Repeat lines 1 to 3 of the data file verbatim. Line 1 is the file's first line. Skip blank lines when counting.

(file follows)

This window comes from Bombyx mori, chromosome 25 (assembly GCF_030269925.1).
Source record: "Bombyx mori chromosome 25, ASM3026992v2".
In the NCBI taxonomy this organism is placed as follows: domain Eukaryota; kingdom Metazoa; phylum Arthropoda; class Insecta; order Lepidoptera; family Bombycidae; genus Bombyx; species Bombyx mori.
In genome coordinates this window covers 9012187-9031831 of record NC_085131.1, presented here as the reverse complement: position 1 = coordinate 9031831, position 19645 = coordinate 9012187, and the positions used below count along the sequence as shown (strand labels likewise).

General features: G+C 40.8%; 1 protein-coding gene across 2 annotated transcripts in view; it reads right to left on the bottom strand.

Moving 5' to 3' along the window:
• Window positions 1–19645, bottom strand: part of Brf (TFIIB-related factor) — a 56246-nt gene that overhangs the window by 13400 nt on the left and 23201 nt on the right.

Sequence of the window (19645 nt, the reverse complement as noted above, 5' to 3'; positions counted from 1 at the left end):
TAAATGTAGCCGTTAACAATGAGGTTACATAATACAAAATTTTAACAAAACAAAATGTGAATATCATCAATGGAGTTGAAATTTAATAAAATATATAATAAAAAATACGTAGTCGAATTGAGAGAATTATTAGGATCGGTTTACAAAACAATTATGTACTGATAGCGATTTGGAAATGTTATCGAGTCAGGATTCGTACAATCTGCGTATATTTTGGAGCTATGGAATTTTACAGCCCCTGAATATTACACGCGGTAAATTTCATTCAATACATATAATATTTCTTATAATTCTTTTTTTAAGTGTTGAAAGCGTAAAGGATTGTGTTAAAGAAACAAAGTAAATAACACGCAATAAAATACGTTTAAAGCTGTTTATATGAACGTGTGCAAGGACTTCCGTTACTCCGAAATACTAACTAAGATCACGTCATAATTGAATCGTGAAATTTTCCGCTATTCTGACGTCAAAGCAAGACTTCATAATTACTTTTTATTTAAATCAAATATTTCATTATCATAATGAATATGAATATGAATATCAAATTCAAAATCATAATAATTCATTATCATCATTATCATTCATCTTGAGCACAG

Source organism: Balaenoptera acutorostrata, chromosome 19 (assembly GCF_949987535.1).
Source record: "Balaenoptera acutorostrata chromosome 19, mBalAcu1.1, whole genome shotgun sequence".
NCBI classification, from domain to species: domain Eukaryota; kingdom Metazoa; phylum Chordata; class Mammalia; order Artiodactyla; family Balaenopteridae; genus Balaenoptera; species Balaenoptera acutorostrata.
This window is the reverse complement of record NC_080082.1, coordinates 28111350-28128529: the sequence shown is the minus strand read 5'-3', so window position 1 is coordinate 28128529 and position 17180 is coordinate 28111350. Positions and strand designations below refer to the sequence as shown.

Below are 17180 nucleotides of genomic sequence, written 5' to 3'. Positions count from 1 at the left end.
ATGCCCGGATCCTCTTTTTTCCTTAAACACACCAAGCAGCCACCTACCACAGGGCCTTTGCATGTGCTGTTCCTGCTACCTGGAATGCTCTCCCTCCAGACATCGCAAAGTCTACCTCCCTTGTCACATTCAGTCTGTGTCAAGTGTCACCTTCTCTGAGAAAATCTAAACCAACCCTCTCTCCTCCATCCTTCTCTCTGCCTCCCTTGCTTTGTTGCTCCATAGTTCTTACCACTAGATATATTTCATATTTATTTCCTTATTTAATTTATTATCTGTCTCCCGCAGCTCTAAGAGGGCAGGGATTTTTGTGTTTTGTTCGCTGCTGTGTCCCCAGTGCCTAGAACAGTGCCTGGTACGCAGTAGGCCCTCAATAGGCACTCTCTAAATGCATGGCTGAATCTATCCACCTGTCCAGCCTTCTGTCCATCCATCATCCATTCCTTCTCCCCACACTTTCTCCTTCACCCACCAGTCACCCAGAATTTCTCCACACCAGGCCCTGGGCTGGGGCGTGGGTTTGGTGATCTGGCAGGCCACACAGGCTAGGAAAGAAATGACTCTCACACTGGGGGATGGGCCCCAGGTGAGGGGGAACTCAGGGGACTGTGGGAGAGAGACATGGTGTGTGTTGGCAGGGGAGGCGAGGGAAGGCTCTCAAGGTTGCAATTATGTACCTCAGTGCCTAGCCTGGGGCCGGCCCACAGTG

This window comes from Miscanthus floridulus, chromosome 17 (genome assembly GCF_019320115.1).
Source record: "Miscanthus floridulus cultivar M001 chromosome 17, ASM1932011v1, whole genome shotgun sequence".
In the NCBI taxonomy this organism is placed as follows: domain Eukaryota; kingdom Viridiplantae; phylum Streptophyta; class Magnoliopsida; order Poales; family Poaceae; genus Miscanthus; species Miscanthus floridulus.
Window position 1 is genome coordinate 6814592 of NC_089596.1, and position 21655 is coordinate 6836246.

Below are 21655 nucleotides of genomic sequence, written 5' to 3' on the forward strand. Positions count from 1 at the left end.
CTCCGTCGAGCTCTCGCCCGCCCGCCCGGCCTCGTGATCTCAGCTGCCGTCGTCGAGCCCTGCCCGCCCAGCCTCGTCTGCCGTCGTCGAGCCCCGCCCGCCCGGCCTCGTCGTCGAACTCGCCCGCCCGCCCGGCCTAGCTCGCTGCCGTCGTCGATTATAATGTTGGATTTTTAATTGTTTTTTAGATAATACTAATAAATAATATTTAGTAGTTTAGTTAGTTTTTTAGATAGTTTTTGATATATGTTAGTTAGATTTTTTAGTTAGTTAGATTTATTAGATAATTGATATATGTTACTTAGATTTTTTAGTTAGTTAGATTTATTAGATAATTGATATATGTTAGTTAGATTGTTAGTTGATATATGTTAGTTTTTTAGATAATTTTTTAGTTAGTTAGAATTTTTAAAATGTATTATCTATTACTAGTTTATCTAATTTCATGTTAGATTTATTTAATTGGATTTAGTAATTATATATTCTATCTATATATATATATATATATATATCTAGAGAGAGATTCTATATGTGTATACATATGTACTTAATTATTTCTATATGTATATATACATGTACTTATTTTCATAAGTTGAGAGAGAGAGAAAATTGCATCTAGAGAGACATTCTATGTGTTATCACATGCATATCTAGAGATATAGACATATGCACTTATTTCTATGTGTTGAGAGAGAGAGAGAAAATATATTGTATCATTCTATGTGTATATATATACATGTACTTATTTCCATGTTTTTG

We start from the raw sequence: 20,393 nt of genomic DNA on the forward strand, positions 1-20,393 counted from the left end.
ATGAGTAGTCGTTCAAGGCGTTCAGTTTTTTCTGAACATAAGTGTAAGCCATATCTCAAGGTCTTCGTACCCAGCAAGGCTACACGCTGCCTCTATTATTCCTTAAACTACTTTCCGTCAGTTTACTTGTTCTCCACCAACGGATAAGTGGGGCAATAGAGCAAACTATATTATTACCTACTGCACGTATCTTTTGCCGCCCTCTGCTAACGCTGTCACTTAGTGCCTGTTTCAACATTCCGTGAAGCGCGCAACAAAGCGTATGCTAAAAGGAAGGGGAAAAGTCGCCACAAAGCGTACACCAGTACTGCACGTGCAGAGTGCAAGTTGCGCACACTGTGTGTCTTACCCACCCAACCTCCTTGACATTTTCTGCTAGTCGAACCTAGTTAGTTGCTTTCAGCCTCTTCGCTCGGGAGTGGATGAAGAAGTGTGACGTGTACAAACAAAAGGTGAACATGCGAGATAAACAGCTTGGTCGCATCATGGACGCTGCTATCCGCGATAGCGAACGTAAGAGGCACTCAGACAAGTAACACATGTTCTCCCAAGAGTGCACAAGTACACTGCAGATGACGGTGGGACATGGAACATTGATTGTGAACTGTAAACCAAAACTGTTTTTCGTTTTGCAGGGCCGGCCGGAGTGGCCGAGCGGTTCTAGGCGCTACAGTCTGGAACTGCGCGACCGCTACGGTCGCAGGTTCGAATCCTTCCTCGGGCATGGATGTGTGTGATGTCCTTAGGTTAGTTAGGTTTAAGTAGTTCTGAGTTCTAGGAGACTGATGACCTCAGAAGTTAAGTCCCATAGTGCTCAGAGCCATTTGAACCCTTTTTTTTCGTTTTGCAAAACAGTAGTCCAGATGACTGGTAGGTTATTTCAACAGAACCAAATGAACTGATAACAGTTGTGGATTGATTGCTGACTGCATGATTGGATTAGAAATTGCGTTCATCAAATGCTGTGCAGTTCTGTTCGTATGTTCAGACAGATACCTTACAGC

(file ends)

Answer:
This window comes from Bombyx mori, chromosome 25 (assembly GCF_030269925.1).
Source record: "Bombyx mori chromosome 25, ASM3026992v2".
In the NCBI taxonomy this organism is placed as follows: domain Eukaryota; kingdom Metazoa; phylum Arthropoda; class Insecta; order Lepidoptera; family Bombycidae; genus Bombyx; species Bombyx mori.